Felicity Williams

Bachelor of Arts
Graduate Certificate in Leadership
Master of Business Administration (Executive)
Member Australian Institute of Company Directors

Chief Executive Officer since 2014

Board member since 2014

Ex-Officio member of all Board Committees

 

In September 2014, Felicity took up the role of CEO of The Centre for Continuing Education, fulfilling her desire to return to the tertiary sector within an adult community education college. Felicity’s passion for the vocational education and training sector is embedded in its capacity to link people to community and industry, and because education has the power to change lives. Provision of education through an adult education college such as The Centre is enhanced through the sector’s close and intimate connections to community.

Felicity grew up in Melbourne, but gradually moved further out finally settling in Corowa 20 years ago. Following completion of secondary school, Felicity completed her Bachelor of Arts at Melbourne University and took up a junior editor position with a Melbourne publisher, eventually working as an editor for Penguin Books. Following this she commenced her career in public relations and marketing within a number of organisations, including an educational scholarships group.

While raising two daughters, Felicity set up a successful marketing and business consultancy in North East Victoria and worked closely with businesses and various organisations, including Aboriginal Corporations, through the North East and Southern NSW.

During this time, Felicity was a member of the Albury Wodonga Area Consultative Committee where her passion for building links between education, industry and regional development grew. In 2007, Felicity began her association with the vocational education sector as Marketing Manager of Wodonga TAFE. This was followed by a senior executive position at Bendigo TAFE, and then a business management role at a Catholic Secondary College.

Felicity deepened her skills and knowledge of business concepts and practices when she achieved her Master of Business Administration. She has also lectured in marketing for Federation University.

Felicity is Chair of this sector’s peak body – ACEVic. and also serves on the ACFE Hume Regional Council. She is also a Board member of Gateway Health and NE TRACKS LLEN.

What role has education played in your life?

Education has definitely been an enabler for me. But I fear that I squandered my experience at Melbourne University when I completed my Bachelor of Arts – I truly wish I had that time over, but with the benefit of a little maturity, more commitment to achieving outstanding results . . . and perhaps less partying.

My experience in completing my MBA was wonderful – even though I was working full time and raising a family, my commitment was true. I was able to achieve my MBA with Distinction. I actually mourned a little when it was over. I very much embraced the opportunity to fully explore the various themes, theories and practice associated with management and business.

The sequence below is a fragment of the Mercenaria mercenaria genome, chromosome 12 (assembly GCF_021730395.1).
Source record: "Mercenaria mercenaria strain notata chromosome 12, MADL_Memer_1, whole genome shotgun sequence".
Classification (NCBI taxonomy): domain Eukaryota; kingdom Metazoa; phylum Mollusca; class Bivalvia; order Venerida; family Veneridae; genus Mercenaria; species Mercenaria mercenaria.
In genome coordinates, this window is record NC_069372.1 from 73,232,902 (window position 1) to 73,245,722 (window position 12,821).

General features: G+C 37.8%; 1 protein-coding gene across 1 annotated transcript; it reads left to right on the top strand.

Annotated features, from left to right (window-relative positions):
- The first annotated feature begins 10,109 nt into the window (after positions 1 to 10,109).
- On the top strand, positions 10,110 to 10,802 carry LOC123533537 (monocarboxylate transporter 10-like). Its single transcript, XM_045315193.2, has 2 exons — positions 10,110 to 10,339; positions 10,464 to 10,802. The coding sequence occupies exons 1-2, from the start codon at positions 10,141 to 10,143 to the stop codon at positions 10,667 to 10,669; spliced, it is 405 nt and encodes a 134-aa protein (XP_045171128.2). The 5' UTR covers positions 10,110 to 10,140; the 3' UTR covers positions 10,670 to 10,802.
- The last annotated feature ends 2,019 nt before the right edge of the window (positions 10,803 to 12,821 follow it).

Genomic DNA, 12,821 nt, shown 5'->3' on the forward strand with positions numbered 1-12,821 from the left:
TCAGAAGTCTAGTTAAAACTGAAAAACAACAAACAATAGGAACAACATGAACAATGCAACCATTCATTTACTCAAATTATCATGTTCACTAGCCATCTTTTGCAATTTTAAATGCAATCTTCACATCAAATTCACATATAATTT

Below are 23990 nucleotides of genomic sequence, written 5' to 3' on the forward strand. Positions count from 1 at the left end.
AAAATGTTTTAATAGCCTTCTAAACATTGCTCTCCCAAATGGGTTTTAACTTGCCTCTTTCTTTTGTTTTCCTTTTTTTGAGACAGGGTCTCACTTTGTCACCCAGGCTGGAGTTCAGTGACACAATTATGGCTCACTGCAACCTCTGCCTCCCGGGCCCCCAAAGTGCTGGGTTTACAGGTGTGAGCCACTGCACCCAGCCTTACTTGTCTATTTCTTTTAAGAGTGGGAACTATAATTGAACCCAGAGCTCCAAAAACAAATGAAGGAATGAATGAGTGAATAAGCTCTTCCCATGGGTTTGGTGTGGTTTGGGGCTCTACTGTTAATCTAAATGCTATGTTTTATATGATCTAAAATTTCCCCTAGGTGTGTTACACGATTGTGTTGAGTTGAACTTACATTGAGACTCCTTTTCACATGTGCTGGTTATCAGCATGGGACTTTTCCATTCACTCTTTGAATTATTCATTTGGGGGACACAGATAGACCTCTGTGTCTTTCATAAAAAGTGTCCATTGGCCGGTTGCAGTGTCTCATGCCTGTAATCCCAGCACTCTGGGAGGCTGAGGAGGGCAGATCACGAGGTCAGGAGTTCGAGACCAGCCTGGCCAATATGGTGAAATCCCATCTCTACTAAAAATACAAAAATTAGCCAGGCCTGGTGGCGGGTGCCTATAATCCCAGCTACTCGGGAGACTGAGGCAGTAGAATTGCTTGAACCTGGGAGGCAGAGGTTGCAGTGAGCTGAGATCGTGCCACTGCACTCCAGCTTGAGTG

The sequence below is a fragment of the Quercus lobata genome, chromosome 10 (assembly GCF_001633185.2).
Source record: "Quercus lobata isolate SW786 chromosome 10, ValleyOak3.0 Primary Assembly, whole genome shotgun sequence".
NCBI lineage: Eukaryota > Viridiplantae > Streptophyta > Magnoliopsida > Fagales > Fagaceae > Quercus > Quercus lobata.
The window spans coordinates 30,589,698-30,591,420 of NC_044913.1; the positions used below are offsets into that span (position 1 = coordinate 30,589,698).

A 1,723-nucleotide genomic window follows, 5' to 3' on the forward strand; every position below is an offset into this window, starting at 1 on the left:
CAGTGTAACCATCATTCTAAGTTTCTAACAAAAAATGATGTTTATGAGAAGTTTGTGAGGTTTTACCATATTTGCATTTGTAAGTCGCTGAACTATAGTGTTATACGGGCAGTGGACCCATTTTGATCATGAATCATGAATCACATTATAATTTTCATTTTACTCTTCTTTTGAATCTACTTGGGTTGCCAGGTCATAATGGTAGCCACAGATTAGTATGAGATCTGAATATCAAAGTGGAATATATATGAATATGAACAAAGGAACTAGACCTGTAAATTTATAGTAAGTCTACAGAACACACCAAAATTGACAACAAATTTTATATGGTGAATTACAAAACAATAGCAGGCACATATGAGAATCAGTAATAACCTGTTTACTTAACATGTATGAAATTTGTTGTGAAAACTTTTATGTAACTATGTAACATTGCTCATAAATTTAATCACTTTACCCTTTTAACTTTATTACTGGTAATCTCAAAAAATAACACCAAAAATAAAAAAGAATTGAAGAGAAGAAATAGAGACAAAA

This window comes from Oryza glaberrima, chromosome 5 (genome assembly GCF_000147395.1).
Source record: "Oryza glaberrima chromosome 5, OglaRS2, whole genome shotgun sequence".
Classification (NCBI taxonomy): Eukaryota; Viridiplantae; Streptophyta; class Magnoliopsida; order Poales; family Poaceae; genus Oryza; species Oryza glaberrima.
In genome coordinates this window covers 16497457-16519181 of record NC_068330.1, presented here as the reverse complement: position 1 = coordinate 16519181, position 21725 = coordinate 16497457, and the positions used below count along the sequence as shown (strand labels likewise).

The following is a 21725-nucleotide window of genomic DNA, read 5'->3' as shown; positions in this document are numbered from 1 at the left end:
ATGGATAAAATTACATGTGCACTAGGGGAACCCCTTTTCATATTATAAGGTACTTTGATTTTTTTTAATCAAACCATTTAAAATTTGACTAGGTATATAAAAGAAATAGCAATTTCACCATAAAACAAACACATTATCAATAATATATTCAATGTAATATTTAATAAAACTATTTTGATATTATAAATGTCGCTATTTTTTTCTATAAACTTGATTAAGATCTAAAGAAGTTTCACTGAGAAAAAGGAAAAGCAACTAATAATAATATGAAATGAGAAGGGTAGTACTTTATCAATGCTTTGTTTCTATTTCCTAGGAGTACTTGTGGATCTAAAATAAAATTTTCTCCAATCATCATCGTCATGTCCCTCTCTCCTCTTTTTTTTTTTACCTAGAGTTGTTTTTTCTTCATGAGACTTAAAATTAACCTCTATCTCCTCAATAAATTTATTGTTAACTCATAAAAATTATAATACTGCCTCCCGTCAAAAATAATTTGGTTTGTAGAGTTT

How do you continue learning in your own life?

I have embraced lifelong learning and am constantly seeking ways to learn. I am currently participating in MOOKs – free courses offered by universities from around the world. This has proven to be a great way to access global thinking and ideas.

I am constantly reading articles – my favourite source tends to be Harvard Business Review, which contains articles that are thought provoking, innovative, sometimes challenging existing thought and practice, but largely practical and lend themselves to practical application. I also listen to podcasts about wide ranging themes. I find this source of discussion, thinking and exploration of issues to be a rich source for my thinking about The Centre and our possibilities.

Why is adult and community education so important?

Adult and community education is absolutely vital within our educational landscape. It provides a way in for people with significant barriers to access formal education and economic empowerment. We have learners of all ages – from 15 through to 65+. They mingle, learn from each other, and have ownership of The Centre. Our approach is learner driven – not teacher driven. Our learner experiences form a vital part of the learning journey within the community education vehicle. We change lives, we provide hope, we build resilience in people through connections to community, and a road to health and wellbeing.

What does The Centre mean to you, and why do you want to be part of the Board?

I feel honoured and privileged to be able to lead The Centre, working with our wonderful Board and my fantastic leadership team. The Centre is an intrinsically important part of our regional community, as evidenced by the outstanding turnout to our community meeting in 2016. Our passionate staff make The Centre a wonderful place to work, learn and contribute. The work we do genuinely makes a difference to peoples’ lives – this is what gets me out of bed each morning.